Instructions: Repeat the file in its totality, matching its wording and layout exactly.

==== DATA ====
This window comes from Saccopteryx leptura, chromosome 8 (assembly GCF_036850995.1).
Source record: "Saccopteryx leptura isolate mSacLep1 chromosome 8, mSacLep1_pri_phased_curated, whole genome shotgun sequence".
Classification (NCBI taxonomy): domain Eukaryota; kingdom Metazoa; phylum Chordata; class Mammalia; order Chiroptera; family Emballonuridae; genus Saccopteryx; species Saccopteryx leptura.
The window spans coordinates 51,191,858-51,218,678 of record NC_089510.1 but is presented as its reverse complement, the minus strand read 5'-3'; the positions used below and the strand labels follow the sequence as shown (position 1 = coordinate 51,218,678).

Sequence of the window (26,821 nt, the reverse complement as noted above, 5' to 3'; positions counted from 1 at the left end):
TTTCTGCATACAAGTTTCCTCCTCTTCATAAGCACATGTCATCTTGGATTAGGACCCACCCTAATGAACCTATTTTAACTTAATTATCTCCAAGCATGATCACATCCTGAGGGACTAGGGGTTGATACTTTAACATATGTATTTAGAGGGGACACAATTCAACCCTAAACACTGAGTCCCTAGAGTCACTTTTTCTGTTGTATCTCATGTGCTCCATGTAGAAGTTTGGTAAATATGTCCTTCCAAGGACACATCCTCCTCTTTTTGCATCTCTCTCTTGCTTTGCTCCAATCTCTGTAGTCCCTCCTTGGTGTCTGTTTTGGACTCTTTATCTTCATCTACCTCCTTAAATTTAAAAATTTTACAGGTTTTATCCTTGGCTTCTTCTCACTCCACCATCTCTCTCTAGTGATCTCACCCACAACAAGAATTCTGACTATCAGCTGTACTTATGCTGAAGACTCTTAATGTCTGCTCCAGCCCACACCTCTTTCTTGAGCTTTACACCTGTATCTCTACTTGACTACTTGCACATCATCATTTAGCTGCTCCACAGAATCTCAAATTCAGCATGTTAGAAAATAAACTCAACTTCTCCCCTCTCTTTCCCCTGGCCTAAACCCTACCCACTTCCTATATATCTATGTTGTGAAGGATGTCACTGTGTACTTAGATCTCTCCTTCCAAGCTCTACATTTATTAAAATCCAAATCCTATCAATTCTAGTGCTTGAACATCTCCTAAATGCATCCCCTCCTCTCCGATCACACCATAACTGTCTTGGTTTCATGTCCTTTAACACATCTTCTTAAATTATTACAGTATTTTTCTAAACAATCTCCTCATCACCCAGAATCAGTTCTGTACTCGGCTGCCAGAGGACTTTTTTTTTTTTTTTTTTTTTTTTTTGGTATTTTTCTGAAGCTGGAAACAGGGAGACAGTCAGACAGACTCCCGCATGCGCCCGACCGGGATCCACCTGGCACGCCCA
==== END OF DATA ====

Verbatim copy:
This window comes from Saccopteryx leptura, chromosome 8 (assembly GCF_036850995.1).
Source record: "Saccopteryx leptura isolate mSacLep1 chromosome 8, mSacLep1_pri_phased_curated, whole genome shotgun sequence".
Classification (NCBI taxonomy): domain Eukaryota; kingdom Metazoa; phylum Chordata; class Mammalia; order Chiroptera; family Emballonuridae; genus Saccopteryx; species Saccopteryx leptura.
The window spans coordinates 51,191,858-51,218,678 of record NC_089510.1 but is presented as its reverse complement, the minus strand read 5'-3'; the positions used below and the strand labels follow the sequence as shown (position 1 = coordinate 51,218,678).

Sequence of the window (26,821 nt, the reverse complement as noted above, 5' to 3'; positions counted from 1 at the left end):
TTTCTGCATACAAGTTTCCTCCTCTTCATAAGCACATGTCATCTTGGATTAGGACCCACCCTAATGAACCTATTTTAACTTAATTATCTCCAAGCATGATCACATCCTGAGGGACTAGGGGTTGATACTTTAACATATGTATTTAGAGGGGACACAATTCAACCCTAAACACTGAGTCCCTAGAGTCACTTTTTCTGTTGTATCTCATGTGCTCCATGTAGAAGTTTGGTAAATATGTCCTTCCAAGGACACATCCTCCTCTTTTTGCATCTCTCTCTTGCTTTGCTCCAATCTCTGTAGTCCCTCCTTGGTGTCTGTTTTGGACTCTTTATCTTCATCTACCTCCTTAAATTTAAAAATTTTACAGGTTTTATCCTTGGCTTCTTCTCACTCCACCATCTCTCTCTAGTGATCTCACCCACAACAAGAATTCTGACTATCAGCTGTACTTATGCTGAAGACTCTTAATGTCTGCTCCAGCCCACACCTCTTTCTTGAGCTTTACACCTGTATCTCTACTTGACTACTTGCACATCATCATTTAGCTGCTCCACAGAATCTCAAATTCAGCATGTTAGAAAATAAACTCAACTTCTCCCCTCTCTTTCCCCTGGCCTAAACCCTACCCACTTCCTATATATCTATGTTGTGAAGGATGTCACTGTGTACTTAGATCTCTCCTTCCAAGCTCTACATTTATTAAAATCCAAATCCTATCAATTCTAGTGCTTGAACATCTCCTAAATGCATCCCCTCCTCTCCGATCACACCATAACTGTCTTGGTTTCATGTCCTTTAACACATCTTCTTAAATTATTACAGTATTTTTCTAAACAATCTCCTCATCACCCAGAATCAGTTCTGTACTCGGCTGCCAGAGGACTTTTTTTTTTTTTTTTTTTTTTTTTTGGTATTTTTCTGAAGCTGGAAACAGGGAGACAGTCAGACAGACTCCCGCATGCGCCCGACCGGGATCCACCTGGCACGCCCA